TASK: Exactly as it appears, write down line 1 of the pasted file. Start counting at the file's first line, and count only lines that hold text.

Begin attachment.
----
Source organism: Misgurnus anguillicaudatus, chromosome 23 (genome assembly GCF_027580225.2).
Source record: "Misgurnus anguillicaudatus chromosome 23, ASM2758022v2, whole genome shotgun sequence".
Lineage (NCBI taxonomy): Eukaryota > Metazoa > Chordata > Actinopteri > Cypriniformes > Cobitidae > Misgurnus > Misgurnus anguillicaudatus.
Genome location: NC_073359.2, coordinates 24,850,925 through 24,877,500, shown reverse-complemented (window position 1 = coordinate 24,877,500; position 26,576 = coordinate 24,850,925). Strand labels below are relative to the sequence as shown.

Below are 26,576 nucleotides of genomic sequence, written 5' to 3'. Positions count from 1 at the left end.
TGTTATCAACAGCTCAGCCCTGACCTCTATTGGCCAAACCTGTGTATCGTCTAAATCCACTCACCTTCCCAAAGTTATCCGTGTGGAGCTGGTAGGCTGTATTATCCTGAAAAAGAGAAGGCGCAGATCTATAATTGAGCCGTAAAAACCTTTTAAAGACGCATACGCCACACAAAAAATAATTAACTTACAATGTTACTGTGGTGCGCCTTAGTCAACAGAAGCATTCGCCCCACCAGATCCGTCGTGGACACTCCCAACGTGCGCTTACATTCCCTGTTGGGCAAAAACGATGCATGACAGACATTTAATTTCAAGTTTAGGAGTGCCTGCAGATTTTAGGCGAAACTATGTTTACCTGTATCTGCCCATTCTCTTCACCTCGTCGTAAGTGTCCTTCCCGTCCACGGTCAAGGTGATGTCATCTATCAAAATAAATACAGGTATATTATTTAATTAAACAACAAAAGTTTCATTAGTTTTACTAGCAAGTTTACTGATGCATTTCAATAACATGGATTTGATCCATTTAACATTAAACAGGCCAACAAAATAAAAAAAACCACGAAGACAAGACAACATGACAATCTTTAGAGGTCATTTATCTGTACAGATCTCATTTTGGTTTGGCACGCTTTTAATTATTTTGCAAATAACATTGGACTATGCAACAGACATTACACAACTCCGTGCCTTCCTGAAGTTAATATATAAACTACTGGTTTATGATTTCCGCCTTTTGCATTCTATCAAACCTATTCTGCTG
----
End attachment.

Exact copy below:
Source organism: Misgurnus anguillicaudatus, chromosome 23 (genome assembly GCF_027580225.2).